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Clinical toxicologists follow the principle: the dose makes the poison. The greater the toxic chemical exposure (dose) an individual has, the greater their response to the poison will be. In the chart below, you will notice that the response progressively increases as the dose increases. Initially, there may be no noticeable effect. Then slight effect begins, followed by moderate effect, serious effect and, finally, death.






















In the toxicologist’s laboratory, only one toxic chemical is tested at a time. However, this is far removed from the reality of our daily experiences. In real life, no individual is only exposed to one toxic chemical from birth to death. Every single day of our lives we are exposed to hundreds or thousands of toxic chemicals. Tiny doses of a wide variety of toxic chemicals that an individual may encounter over the course of a day, or week, or month  can add up to become a very huge dose of a mixture of poisons.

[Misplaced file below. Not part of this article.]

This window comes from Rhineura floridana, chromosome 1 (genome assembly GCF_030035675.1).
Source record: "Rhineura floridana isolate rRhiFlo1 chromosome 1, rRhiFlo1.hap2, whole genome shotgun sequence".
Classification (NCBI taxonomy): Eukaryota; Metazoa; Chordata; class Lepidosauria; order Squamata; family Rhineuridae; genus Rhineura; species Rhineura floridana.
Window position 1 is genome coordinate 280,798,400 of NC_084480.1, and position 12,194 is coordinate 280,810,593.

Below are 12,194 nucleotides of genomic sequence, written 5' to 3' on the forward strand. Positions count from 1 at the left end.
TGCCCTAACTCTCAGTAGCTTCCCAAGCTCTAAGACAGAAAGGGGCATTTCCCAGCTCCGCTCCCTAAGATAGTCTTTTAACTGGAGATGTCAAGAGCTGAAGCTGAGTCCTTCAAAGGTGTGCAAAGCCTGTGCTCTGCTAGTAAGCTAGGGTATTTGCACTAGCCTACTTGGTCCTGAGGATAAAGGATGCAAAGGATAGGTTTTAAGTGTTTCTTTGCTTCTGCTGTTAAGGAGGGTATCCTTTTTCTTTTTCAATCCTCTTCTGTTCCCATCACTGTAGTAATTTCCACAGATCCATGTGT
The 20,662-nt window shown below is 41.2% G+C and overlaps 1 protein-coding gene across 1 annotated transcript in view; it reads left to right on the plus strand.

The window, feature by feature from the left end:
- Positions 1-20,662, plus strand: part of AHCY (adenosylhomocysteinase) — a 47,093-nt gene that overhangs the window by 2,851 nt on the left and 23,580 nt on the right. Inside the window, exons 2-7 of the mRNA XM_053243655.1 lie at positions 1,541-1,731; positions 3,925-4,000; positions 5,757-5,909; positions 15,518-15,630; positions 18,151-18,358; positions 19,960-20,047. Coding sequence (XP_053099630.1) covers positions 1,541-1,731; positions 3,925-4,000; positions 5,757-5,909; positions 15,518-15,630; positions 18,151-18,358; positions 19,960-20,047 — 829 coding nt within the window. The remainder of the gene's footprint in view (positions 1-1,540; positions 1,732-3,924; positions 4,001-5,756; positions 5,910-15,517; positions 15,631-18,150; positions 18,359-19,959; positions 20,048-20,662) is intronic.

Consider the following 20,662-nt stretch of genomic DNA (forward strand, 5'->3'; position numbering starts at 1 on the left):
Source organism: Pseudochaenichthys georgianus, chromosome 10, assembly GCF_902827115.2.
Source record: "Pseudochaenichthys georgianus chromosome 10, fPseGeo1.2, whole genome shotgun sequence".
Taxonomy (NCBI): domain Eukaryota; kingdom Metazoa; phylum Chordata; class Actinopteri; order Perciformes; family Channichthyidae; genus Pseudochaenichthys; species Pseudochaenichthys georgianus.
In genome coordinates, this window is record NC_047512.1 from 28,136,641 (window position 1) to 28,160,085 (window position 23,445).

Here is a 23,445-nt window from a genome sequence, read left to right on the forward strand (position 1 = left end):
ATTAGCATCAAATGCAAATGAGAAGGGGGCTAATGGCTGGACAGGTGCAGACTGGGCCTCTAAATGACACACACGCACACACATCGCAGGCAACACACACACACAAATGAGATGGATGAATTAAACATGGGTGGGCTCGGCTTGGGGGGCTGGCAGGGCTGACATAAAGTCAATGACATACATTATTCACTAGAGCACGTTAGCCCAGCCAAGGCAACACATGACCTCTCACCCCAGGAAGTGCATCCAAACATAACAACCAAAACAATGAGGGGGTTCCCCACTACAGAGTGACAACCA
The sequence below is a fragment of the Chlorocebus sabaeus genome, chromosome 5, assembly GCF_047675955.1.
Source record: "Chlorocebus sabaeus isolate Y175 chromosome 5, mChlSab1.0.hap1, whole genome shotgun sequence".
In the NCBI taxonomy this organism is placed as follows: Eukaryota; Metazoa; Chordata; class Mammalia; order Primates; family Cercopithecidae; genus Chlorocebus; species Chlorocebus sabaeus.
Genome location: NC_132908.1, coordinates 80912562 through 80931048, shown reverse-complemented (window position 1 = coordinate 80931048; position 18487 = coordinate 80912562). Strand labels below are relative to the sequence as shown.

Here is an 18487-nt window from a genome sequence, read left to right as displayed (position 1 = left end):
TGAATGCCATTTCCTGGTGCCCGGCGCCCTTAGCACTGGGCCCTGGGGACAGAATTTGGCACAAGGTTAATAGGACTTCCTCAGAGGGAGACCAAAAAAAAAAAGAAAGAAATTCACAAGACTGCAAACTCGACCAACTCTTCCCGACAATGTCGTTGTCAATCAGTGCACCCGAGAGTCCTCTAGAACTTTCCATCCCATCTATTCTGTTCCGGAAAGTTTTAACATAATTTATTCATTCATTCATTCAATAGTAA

A huge dose can lead to health problems, if the body cannot adequately metabolize and eliminate these toxic chemicals. When the body is unable to eliminate the toxic chemicals, they will become stored in the tissues and organs of the body. As the amount of stored toxic chemicals increase, the body increasingly enters a poisoned condition. The symptoms that the person will experience will depend on the inherent characteristics of the toxic chemicals to which the person was exposed.


Medical intervention to treat an individual poisoned by toxic chemicals must involve lowering the toxic chemical exposures (dose). Otherwise, the medical intervention intended to aid the person will probably be ineffective. Notice in the chart, that as the dose is lowered, the response is also lowered. However, it must be stated that the response often takes time to come back down, as it will depend on the degree of injury caused by the toxic chemicals.

Dose-Response Relationship